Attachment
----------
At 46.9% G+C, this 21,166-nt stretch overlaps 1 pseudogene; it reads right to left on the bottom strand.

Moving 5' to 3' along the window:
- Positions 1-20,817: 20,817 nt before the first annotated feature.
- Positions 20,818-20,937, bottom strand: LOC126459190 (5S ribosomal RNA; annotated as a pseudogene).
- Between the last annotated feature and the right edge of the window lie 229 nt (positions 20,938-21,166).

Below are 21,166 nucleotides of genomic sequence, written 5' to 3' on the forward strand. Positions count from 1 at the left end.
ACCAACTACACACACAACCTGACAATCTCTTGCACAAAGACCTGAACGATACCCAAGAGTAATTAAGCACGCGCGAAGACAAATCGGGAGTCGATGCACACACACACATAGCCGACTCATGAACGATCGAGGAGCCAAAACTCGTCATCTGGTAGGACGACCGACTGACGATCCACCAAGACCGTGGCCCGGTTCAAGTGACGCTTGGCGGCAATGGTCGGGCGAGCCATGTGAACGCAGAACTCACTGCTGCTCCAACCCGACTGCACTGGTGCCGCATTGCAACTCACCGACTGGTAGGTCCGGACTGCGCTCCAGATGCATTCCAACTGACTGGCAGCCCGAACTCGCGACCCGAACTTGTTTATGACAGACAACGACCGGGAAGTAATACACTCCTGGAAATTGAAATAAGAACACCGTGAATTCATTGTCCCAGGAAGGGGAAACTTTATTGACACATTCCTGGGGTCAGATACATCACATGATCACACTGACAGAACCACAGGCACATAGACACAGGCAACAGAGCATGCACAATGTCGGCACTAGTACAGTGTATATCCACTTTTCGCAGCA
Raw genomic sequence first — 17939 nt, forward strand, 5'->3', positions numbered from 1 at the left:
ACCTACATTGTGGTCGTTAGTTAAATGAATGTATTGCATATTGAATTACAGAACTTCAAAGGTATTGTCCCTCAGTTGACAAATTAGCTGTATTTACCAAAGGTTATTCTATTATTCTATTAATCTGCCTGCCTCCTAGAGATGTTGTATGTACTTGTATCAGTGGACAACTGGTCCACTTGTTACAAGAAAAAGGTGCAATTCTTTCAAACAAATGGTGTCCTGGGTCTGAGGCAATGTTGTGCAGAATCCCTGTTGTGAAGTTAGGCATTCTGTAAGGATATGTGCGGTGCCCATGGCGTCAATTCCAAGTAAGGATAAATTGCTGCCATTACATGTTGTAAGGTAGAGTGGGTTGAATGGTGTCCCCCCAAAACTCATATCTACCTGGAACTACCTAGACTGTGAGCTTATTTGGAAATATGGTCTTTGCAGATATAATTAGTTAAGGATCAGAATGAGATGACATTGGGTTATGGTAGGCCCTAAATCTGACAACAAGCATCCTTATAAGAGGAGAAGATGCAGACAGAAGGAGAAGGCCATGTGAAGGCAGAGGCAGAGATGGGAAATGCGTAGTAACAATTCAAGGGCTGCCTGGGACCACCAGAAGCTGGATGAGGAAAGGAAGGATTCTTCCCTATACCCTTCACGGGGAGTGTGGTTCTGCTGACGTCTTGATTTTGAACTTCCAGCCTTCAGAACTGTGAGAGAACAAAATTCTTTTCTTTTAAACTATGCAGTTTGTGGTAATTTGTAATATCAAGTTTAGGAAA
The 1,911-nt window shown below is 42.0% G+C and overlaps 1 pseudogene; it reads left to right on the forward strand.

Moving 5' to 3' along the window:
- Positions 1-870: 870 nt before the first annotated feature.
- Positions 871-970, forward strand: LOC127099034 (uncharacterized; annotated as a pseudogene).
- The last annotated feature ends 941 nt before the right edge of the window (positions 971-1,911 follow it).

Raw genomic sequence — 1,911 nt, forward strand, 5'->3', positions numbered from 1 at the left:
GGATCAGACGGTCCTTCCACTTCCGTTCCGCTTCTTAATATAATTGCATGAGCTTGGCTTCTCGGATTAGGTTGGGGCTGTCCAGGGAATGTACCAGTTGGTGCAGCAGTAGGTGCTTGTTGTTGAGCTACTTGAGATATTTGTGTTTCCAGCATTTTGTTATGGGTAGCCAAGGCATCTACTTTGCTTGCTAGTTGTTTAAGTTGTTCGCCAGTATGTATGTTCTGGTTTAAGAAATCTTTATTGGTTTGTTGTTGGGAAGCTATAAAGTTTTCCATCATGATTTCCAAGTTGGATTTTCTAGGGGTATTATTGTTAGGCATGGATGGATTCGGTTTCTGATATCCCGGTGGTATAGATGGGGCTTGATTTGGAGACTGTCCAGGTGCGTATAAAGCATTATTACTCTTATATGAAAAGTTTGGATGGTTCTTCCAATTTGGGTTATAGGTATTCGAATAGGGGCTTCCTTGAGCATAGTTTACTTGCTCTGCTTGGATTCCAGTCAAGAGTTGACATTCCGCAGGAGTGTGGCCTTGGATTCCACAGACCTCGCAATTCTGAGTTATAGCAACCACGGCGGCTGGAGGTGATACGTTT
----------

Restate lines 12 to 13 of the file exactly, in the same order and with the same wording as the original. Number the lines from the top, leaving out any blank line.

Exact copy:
- Positions 1-870: 870 nt before the first annotated feature.
- Positions 871-970, forward strand: LOC127099034 (uncharacterized; annotated as a pseudogene).